“This year, we all aged two years”
A personal story about the Russian invasion of Ukraine.

This author’s name has been changed to protect their anonymity and for safety. 

“This year, we all aged two years,” said my best friend on the phone when I told him about my recent nightmare. I was thinking about a year of war before I went to bed, and a nightmare followed these thoughts once again. I woke up in tears and went to write my midterm. The last time I saw my friends was a bit more than a month ago, when I went back home for the winter break.

It was January 2023 when we—Russian youth, children of the 2000s—started comparing ourselves with Soviet dissidents, people who stood against the government and were harshly punished for their actions. The only difference was that we were more timid. Maybe because we already knew what happens to people who oppose the system, maybe because the system was not as bad as it could get yet. 

We listened to Ukrainian music but not too loudly, so neighbors couldn’t hear. We found a rare oppositional newspaper, where the word “war” was crossed out in every sentence because of the new, more stringent censorship practices. We looked at these thin pages with red marks instead of words and could not believe our eyes.

I was complaining about how I couldn’t get out of the country to start classes on time because there were no flights. My best friend was complaining that he could be drafted after he graduates, if the war is not over by that time. In the winter of 2023, none of us were delusional, thinking that it could finish soon. 

We all had our issues. 

Mine were the mildest. 

I was wondering if I should switch my antidepressants and cut down my nicotine intake. I started smoking more at home.  

Even after my parents left the country, Russia remained my home, possibly because of my grandmother or a few close friends who stayed. I felt that I belonged there more than ever during these dark days. I was still happy to be home. I tried to turn my eyes away from the war propaganda (so my emotions wouldn’t take over) and cherish every moment.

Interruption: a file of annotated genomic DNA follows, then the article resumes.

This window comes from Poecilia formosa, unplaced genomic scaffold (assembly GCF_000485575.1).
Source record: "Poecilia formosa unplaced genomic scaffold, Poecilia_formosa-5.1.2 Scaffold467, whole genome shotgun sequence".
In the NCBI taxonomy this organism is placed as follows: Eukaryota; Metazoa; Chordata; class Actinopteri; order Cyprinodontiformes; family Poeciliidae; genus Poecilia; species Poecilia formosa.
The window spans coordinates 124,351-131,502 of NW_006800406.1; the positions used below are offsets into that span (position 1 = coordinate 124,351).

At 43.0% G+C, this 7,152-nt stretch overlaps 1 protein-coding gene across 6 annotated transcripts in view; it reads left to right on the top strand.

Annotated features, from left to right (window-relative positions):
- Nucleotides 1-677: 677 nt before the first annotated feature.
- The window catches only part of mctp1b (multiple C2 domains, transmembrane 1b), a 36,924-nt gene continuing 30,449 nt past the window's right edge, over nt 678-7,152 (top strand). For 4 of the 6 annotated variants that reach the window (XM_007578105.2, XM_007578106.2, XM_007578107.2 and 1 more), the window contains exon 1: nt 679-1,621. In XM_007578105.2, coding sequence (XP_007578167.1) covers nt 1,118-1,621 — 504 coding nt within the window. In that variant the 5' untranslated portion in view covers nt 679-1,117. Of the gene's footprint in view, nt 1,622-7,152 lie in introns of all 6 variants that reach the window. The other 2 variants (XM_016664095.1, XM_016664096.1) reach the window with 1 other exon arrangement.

There was a crazy duality in everything. Saint Petersburg: a beautiful city poisoned with militarist lies. A fun place with every type of celebration where you can’t say certain words if you care about your freedom. No matter how scary it became, the city remained my home—the place where I grew up, and where I lived for 19 years of my life. 

After my mom left the country, I had a few days in Saint Petersburg on my own. I crashed at a friend’s house—I hated the idea of being home alone and feeling lonely here. I felt more at peace in Canada, but I was just a guest without an invitation, and no rights. I would say I invited myself to the country when I got into the University of Toronto Mississauga. But Saint Petersburg is my home. I decided I have no right to be lonely here, especially if I came for such a short time. And I did not. 

Now we all feel like home has been taken from us. We have no control over the situation. In Russia, everyone is just trying to keep up with their lives—trying to take control over small, mundane things. People in power did not ask our opinions about something important. Still, we will do our best to make our voices heard.


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